The inclusion of a sump pump in a basement recording studio anticipates that water will be present. I wouldn’t have one since the water proofing preparation starts from the outside of the structure. Like shingles on a roof only different.
You are at the beginning of a very, very long journey if you are going to include a basement as part of a recording studio. One filled with new concepts and ideas previously unknown to you and some others that will be reading your posts as you pursue your goal.
“Exterior walls of studio room: do I want insulation or air between drywall and exterior wall? Insulation seems logical, but I’ve read about the value of air.”
If you have read about the value of air it was in respect to interior treatments. When broadband panels are part of a treatment it is often recommended to affix the panels the same distance from the wall as the thickness of the panel. Say a 4 inch panel would be affixed with 4 inchs of air behind it. This increases the ability of the panel to reduce low frequency greater than if it where simply attached directly to the wall face.
This is not to say that a 2:1 ratio is the final word. 3:1 ratio has been used as well, it just depends on the frequency(s) in question and what it will take to attack it properly.
Studies have shown that to get the highest possible transmission loss from a double framed basement studio wall assembly that insulation, regular residential type, should be used in the air space. This helps to stop the resonating that happens when vibration passes thru the wall panels and enters the cavity and reduces the ability to excite the air if it is (and it often is) entrapped.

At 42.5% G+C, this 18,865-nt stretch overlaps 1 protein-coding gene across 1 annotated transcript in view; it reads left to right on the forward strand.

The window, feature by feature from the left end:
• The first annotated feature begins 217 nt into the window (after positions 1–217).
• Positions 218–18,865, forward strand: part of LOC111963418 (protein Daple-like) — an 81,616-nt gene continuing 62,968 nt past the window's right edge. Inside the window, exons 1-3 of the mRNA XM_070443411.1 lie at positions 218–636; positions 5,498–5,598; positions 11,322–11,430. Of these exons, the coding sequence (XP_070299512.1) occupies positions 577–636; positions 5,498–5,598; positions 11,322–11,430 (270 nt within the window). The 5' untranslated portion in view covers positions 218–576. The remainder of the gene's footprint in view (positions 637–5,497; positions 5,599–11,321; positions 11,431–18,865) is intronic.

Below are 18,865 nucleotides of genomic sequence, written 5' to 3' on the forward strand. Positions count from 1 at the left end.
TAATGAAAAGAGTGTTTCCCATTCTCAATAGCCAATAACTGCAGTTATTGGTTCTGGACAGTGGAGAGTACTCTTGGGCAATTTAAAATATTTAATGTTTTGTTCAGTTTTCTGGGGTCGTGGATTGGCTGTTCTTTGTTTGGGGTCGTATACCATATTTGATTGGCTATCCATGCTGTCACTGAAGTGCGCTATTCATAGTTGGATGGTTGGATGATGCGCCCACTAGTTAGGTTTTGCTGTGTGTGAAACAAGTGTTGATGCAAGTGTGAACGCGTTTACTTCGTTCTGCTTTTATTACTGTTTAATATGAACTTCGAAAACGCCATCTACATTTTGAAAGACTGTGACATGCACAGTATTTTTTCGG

Understanding that a double framed assembly is just a hard panel attached to a frame with a decoupling mechanism and another frame with a hard panel let’s look at RC-1.
In a typical use RC is the decoupling mechanism that turns a single frame into a mass/air/mass assembly once panels are installed on one side of the wall assembly and directly to the Rc-1 on the other side.
The problem is this. When you reduce the air cavity with this type of wall assembly in your basement recording studio you raise the Natural frequency of the assembly so while you win, you lose. The small air cavity reduces the assemblies ability to contain low frequency, the area in music that each one of us has issues with. Or maybe the neighbors have issue with.
So taken that you are considering a basement studio without moisture let me recommend a few things after a little more discussion. An Earth damped concrete slab is considered one of the best starting places when trying to develop a high transmission loss recording or critical listening room. So having Earth damped walls should only increase the ability of this room to contain sound…high isolation. The weakest link in a typical basement is windows and door ways and the ceiling since the mass that it took to create the floor (concrete) and the walls (concrete) cannot be matched by light weight sheetrock/plywood and especially single pane glass.
Make the basement as tall as possible and as wide as possible and as long as possible and as post free as possible. This is not a sprint…it is a marathon.
In general it can take 3 to 4 months to get a handle on the simple concepts that you will be working with. In order to convey these concepts to the persons that will be developing your home you should have such a good understanding of these that you can explain to them, should they be the ones to do it, how it is and what it is that you refer to and why.
Trust me when I tell you this, what it is that house builders know about house building has nothing to do with what we are discussing here. I know because I have done both.
The foundation of anything is always the most important so in this case you or someone in your position would have the ability to develop a fully decoupled slab that will have reduced flanking from the existing structure and from the surrounding low frequency that travels at ground level generated by trucks, nearby highways and byways and traffic in general.